A quick case study into the transfer dealings within the Premier League since it’s conception in 1992.
It may come as no surprise which team comes in with the biggest investment in playing staff. Taken over in 2004 by the Russian businessman Roman Abramovich, Chelsea have spent an incredible £1,060.949.000 in the transfer market.
Even after selling £415,275.000 worth of talent, their deficit still comes in at a staggering£645,674.000 loss in the market.
Their success during the Premier League era mildly supports the wealth of investment made, winning 3 Premier League titles, six FA Cups and four League Cups. The club has taken part in all twenty three seasons since the birth of the Premier League.
Coming in second, and again not too surprisingly, is Manchester City. Their ability to spend big is due to the club being bought by multi-billionaire Sheikh Mansour bin Zayed al Nahyan back in 2008.
The current expenditure is a whooping £893,880,000, mostly spent over the last seven years making their total the highest in recorded history of the sport over such a short time frame. A mere £262,453.000 recouped on sales outlines the massive hit they have taken in the market giving a budget spend of £631,427.000.
The world record investment has not brought the equivalent success on the field, winning just two Premier League titles, one FA Cup and one League Cup since 1992, playing in eighteen of the twenty three Premier League seasons.
The third ranked highest outlay on players goes to arguably the countries most successful team in the modern era; Manchester United.
Owned by United States businessman Malcolm Glazer, who brought the club in 2003, the club has seen a turnover of £759,350.000 spent on playing staff. Their sales of £360,040.000 give them a total balance of £399,310.000 in the red.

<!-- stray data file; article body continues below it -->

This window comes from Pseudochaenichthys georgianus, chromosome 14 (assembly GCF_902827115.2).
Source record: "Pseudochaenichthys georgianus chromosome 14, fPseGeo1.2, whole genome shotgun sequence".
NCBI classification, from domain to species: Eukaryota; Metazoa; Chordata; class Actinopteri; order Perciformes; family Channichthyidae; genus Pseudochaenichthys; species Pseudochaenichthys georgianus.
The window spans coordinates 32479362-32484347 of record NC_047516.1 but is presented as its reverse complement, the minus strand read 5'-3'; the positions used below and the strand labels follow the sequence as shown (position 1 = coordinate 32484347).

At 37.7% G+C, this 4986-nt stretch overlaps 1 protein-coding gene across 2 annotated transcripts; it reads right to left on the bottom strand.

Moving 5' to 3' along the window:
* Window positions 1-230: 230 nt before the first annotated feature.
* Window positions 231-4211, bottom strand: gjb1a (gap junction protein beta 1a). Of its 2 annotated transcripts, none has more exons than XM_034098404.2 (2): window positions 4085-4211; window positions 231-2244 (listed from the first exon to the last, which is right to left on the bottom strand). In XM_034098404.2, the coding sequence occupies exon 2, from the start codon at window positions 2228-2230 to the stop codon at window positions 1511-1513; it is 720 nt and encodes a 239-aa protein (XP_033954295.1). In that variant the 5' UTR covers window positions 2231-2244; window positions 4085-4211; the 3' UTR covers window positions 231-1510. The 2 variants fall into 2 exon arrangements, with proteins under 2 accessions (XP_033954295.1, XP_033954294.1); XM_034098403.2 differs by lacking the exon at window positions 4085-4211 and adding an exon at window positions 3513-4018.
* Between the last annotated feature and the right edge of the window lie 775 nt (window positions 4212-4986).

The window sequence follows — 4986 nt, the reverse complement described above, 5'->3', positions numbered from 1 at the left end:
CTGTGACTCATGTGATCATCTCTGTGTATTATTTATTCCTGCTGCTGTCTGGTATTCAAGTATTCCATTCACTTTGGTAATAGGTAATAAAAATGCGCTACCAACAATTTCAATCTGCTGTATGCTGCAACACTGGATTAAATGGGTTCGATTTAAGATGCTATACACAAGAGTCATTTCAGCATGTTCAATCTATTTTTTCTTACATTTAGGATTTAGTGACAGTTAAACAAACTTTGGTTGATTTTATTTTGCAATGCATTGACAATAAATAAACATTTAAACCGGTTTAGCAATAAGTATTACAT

But it is on the playing field where the club has strived and cut through and above the rest of the country winning thirteen Premier League Titles, four FA Cups and four League Cups. The club has been in all twenty three seasons of the Premier League.
A club that hasn’t managed to repeat the glory of the pre-Premier League era isLiverpool. They are currently owned by a United States businessman John William Henry II, who took control of the club in October 2010.
The club have invested £767,305.000 in an attempt to rekindle the form of the 80s, recouping £441,090.000 in player sales. All this activity has still landed the club with the 4th biggest deficit in the country with not much to show in the way of achievements.
A seizable £326,215.000 is the burden of expense without landing a single Premier League title during the club’s twenty three year participation in the competition. The club has however hauled an impressive three FA Cups and a further four League Cups during this period.
The fifth ranked club in terms of deficit might be a surprise to learn. Of all the clubs in the Premier League era, no club has spent as much at a loss with nearly no return in silverware than Aston Villa.